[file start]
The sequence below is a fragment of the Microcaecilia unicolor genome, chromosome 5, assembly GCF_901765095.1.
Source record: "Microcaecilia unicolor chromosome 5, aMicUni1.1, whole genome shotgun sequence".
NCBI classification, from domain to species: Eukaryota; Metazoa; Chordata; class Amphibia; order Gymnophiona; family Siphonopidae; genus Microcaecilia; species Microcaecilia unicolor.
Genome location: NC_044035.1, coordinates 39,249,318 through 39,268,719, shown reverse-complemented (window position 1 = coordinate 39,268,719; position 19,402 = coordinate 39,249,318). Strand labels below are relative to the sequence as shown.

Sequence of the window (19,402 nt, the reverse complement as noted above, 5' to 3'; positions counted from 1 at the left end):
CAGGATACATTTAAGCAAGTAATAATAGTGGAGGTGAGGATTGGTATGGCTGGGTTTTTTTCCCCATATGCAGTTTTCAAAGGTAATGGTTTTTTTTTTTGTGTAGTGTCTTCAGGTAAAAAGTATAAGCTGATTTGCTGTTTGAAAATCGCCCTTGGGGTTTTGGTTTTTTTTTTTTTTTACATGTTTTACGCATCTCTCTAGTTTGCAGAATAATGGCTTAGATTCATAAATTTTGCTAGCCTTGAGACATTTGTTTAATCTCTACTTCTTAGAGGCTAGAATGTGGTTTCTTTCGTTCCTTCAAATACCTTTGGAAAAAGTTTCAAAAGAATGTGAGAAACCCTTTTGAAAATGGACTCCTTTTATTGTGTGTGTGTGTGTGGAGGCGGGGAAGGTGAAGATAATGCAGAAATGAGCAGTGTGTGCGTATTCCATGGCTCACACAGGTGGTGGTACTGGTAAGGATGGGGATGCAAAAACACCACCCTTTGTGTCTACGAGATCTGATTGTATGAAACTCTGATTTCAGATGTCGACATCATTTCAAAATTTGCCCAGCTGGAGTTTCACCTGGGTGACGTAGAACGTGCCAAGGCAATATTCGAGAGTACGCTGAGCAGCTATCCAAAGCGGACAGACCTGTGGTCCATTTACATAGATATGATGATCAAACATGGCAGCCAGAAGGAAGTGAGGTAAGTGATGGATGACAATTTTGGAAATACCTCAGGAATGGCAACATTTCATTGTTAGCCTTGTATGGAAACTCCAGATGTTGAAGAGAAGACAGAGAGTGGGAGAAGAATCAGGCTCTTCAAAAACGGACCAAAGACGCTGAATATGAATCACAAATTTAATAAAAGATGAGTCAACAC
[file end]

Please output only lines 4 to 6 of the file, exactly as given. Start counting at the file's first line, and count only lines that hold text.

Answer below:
Genome location: NC_044035.1, coordinates 39,249,318 through 39,268,719, shown reverse-complemented (window position 1 = coordinate 39,268,719; position 19,402 = coordinate 39,249,318). Strand labels below are relative to the sequence as shown.

Sequence of the window (19,402 nt, the reverse complement as noted above, 5' to 3'; positions counted from 1 at the left end):
CAGGATACATTTAAGCAAGTAATAATAGTGGAGGTGAGGATTGGTATGGCTGGGTTTTTTTCCCCATATGCAGTTTTCAAAGGTAATGGTTTTTTTTTTTGTGTAGTGTCTTCAGGTAAAAAGTATAAGCTGATTTGCTGTTTGAAAATCGCCCTTGGGGTTTTGGTTTTTTTTTTTTTTTACATGTTTTACGCATCTCTCTAGTTTGCAGAATAATGGCTTAGATTCATAAATTTTGCTAGCCTTGAGACATTTGTTTAATCTCTACTTCTTAGAGGCTAGAATGTGGTTTCTTTCGTTCCTTCAAATACCTTTGGAAAAAGTTTCAAAAGAATGTGAGAAACCCTTTTGAAAATGGACTCCTTTTATTGTGTGTGTGTGTGTGGAGGCGGGGAAGGTGAAGATAATGCAGAAATGAGCAGTGTGTGCGTATTCCATGGCTCACACAGGTGGTGGTACTGGTAAGGATGGGGATGCAAAAACACCACCCTTTGTGTCTACGAGATCTGATTGTATGAAACTCTGATTTCAGATGTCGACATCATTTCAAAATTTGCCCAGCTGGAGTTTCACCTGGGTGACGTAGAACGTGCCAAGGCAATATTCGAGAGTACGCTGAGCAGCTATCCAAAGCGGACAGACCTGTGGTCCATTTACATAGATATGATGATCAAACATGGCAGCCAGAAGGAAGTGAGGTAAGTGATGGATGACAATTTTGGAAATACCTCAGGAATGGCAACATTTCATTGTTAGCCTTGTATGGAAACTCCAGATGTTGAAGAGAAGACAGAGAGTGGGAGAAGAATCAGGCTCTTCAAAAACGGACCAAAGACGCTGAATATGAATCACAAATTTAATAAAAGATGAGTCAACAC